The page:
Workers take fewer breaks to avoid ‘slacking’ risk

WORKERS are taking fewer tea breaks, often fearing their bosses will think they are slacking, according to new research.

Workers are taking fewer tea breaks to avoid accusations of 'slacking'. Picture: PA

A survey of 2,000 workers found that almost half were too busy to stop for a cuppa, while one four believed they were not allowed to have a break.

One in five said they take fewer tea breaks in a typical day than five years ago.

Sign up to our daily newsletter

The i newsletter cut through the noise

The study by tea maker Tetley also revealed that two out of five bosses never make a round of hot drinks for their staff.

Men are more likely to secretly make themselves a brew to avoid having to make a round for their colleagues, the study found, while other sneaky tactics include offering a tea round when you know everyone else has just had one.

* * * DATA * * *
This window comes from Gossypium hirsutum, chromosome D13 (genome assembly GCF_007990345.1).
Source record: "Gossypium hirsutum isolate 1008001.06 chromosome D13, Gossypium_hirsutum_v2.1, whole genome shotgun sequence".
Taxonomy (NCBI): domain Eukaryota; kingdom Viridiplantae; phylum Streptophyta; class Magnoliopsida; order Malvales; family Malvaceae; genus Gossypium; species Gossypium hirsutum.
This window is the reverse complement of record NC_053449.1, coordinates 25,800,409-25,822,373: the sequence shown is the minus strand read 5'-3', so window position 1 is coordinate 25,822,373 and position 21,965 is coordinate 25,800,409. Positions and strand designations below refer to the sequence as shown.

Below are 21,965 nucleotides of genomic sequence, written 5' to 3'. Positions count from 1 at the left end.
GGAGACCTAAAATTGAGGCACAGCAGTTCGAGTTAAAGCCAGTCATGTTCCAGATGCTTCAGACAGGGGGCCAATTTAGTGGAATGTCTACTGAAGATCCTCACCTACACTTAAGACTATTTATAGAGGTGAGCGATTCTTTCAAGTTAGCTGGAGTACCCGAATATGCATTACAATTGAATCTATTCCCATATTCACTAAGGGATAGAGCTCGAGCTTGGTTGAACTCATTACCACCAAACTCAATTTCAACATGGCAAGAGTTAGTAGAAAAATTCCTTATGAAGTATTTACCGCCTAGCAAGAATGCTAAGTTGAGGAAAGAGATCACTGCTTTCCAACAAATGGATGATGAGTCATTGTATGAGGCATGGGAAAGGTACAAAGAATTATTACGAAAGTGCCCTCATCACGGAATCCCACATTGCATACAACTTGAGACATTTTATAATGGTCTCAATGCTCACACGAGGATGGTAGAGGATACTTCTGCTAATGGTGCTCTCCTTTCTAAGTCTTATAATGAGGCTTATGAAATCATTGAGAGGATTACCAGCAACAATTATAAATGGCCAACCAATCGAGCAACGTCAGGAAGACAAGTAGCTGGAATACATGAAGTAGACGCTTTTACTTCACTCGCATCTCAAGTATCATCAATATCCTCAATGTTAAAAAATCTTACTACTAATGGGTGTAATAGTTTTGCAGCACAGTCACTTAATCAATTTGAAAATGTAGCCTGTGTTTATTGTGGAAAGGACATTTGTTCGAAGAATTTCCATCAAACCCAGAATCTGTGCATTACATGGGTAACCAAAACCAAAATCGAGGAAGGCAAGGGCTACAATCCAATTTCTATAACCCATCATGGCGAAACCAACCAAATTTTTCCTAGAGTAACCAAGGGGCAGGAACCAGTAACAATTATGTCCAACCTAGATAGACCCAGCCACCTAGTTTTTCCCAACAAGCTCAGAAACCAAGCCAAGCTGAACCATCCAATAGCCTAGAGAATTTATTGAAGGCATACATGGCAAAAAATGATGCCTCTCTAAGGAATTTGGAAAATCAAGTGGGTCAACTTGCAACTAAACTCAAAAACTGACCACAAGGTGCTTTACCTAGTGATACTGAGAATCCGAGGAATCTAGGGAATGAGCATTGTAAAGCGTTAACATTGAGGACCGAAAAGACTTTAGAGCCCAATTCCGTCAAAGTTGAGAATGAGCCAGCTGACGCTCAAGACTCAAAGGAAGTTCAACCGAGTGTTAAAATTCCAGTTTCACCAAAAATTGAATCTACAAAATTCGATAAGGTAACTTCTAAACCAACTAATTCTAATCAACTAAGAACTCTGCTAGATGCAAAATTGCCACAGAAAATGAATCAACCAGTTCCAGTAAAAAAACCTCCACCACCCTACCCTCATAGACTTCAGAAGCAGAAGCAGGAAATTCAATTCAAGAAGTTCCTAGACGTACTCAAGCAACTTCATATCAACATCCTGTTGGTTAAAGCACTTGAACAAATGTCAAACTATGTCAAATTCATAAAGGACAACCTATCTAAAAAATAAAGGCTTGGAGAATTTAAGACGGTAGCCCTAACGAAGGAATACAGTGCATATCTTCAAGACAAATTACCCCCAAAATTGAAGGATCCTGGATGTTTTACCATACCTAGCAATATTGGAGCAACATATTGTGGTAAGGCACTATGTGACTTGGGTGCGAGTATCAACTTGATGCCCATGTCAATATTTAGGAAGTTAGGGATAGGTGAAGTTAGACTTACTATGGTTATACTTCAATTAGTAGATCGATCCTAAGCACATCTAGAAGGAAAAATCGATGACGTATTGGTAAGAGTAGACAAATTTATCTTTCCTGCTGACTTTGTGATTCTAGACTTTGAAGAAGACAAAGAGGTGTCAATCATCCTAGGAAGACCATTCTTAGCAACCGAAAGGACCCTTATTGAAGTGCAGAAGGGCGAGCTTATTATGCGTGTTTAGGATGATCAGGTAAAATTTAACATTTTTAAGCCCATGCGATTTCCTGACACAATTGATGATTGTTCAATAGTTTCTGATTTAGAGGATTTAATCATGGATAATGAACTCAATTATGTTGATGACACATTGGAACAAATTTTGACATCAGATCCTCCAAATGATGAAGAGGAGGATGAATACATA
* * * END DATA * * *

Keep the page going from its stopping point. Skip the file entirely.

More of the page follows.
The average office worker drinks at least four cuppas a day, according to the research, with advertising staff drinking the most tea, while people doing administration roles have the fewest.

Psychologist Honey Langcaster-James commented: “Fewer tea breaks reflect the increasing pressure people feel they are under at work. Whereas in the past taking a tea break was seen as a valuable social activity in the office, it is now beginning to be seen as an unnecessary indulgence and waste of productive work time.

“Yet research has indicated time and time again that striking a balance by taking short breaks during the working day increases people’s productivity and creativity.”